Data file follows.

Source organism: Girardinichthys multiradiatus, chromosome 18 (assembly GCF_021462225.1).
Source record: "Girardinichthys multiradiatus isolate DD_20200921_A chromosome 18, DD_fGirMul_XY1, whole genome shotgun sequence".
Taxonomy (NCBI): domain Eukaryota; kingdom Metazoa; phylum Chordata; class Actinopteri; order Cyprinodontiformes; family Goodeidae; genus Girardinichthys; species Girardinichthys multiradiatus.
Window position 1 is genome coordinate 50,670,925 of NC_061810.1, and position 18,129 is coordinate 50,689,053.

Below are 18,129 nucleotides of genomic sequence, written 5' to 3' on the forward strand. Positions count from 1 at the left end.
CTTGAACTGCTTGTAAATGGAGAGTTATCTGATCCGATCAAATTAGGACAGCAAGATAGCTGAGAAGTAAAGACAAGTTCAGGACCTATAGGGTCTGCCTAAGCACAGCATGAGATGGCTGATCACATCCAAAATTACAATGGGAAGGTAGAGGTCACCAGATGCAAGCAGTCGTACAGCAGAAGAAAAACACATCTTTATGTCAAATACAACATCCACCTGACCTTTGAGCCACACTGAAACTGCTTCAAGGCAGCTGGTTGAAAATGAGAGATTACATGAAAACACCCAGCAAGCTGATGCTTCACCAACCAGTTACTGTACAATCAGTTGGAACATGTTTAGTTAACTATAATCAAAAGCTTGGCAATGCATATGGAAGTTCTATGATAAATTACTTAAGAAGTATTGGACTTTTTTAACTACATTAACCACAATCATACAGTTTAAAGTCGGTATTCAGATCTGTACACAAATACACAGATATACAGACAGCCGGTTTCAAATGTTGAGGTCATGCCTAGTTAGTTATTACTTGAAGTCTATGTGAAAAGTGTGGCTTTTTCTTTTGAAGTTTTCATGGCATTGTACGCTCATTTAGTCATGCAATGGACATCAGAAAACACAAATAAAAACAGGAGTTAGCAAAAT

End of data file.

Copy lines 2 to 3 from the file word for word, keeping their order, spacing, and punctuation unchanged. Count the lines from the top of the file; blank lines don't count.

Source record: "Girardinichthys multiradiatus isolate DD_20200921_A chromosome 18, DD_fGirMul_XY1, whole genome shotgun sequence".
Taxonomy (NCBI): domain Eukaryota; kingdom Metazoa; phylum Chordata; class Actinopteri; order Cyprinodontiformes; family Goodeidae; genus Girardinichthys; species Girardinichthys multiradiatus.